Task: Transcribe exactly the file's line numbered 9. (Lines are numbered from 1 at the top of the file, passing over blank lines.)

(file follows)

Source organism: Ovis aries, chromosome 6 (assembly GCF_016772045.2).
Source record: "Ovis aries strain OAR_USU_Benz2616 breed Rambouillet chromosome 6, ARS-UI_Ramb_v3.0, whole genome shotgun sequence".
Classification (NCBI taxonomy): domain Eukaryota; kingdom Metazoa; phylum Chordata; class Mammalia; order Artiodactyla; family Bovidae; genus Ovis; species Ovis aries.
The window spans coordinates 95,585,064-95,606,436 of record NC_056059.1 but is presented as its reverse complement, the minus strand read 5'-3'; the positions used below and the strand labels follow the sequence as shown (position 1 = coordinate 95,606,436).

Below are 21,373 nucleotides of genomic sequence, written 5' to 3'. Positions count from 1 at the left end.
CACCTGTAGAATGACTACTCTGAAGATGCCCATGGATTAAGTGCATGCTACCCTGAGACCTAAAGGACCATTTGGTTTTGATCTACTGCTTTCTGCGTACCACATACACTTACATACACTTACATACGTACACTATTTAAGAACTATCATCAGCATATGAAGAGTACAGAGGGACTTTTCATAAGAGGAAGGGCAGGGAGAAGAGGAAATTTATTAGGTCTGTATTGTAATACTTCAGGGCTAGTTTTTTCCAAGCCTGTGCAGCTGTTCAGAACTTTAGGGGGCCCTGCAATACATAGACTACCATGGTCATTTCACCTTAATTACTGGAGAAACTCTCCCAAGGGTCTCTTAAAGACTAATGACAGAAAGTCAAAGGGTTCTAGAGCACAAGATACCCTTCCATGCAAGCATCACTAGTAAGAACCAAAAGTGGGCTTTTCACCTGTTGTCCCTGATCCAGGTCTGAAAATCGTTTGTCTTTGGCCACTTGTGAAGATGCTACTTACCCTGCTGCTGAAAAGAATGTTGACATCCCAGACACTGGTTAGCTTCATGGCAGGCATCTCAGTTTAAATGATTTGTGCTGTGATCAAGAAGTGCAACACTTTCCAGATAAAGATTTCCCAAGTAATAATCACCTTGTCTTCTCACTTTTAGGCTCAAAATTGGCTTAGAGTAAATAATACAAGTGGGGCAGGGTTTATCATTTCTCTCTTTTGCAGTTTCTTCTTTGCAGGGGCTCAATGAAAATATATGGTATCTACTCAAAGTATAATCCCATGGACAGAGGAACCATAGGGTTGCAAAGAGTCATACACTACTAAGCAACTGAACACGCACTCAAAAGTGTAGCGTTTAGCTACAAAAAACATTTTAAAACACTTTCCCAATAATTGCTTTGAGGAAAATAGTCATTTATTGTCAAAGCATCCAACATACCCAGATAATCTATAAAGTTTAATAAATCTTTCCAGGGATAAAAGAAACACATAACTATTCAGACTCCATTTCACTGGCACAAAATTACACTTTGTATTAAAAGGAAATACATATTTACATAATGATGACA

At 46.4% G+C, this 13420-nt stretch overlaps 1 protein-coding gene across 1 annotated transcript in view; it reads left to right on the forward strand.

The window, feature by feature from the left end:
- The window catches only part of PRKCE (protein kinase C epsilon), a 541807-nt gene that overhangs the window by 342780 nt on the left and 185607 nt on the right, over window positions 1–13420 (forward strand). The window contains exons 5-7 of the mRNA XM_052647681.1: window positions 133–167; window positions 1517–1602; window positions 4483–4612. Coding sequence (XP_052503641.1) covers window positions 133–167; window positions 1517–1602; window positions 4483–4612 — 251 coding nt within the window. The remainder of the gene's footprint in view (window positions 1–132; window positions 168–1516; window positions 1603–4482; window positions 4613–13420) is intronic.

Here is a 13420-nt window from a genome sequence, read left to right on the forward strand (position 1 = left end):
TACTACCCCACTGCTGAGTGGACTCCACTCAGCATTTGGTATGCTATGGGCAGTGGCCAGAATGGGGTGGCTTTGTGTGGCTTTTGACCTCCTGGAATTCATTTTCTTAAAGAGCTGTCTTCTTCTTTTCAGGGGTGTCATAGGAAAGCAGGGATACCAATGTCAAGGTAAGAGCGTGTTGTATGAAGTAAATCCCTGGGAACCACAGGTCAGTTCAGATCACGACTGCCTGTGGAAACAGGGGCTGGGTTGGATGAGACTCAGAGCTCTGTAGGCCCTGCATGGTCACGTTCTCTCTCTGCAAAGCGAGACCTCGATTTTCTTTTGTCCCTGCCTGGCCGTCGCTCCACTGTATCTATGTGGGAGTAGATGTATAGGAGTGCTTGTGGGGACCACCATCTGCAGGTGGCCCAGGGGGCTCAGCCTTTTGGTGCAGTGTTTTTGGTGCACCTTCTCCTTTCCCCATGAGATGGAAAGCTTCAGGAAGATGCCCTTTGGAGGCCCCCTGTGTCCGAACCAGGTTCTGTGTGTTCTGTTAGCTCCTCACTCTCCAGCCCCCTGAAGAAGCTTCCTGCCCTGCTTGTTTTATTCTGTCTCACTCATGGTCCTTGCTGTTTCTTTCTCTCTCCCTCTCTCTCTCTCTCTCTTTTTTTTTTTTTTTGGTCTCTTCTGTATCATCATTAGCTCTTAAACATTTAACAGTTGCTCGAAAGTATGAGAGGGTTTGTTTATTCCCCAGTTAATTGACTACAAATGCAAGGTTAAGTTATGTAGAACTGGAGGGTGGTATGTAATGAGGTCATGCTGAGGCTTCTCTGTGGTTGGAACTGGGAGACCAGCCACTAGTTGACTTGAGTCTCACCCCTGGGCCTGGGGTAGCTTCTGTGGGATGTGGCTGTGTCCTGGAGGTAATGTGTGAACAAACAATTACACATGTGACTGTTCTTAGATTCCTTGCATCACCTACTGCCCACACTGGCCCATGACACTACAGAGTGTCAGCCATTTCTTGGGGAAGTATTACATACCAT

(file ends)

- The window catches only part of PRKCE (protein kinase C epsilon), a 541807-nt gene that overhangs the window by 342780 nt on the left and 185607 nt on the right, over window positions 1–13420 (forward strand). The window contains exons 5-7 of the mRNA XM_052647681.1: window positions 133–167; window positions 1517–1602; window positions 4483–4612. Coding sequence (XP_052503641.1) covers window positions 133–167; window positions 1517–1602; window positions 4483–4612 — 251 coding nt within the window. The remainder of the gene's footprint in view (window positions 1–132; window positions 168–1516; window positions 1603–4482; window positions 4613–13420) is intronic.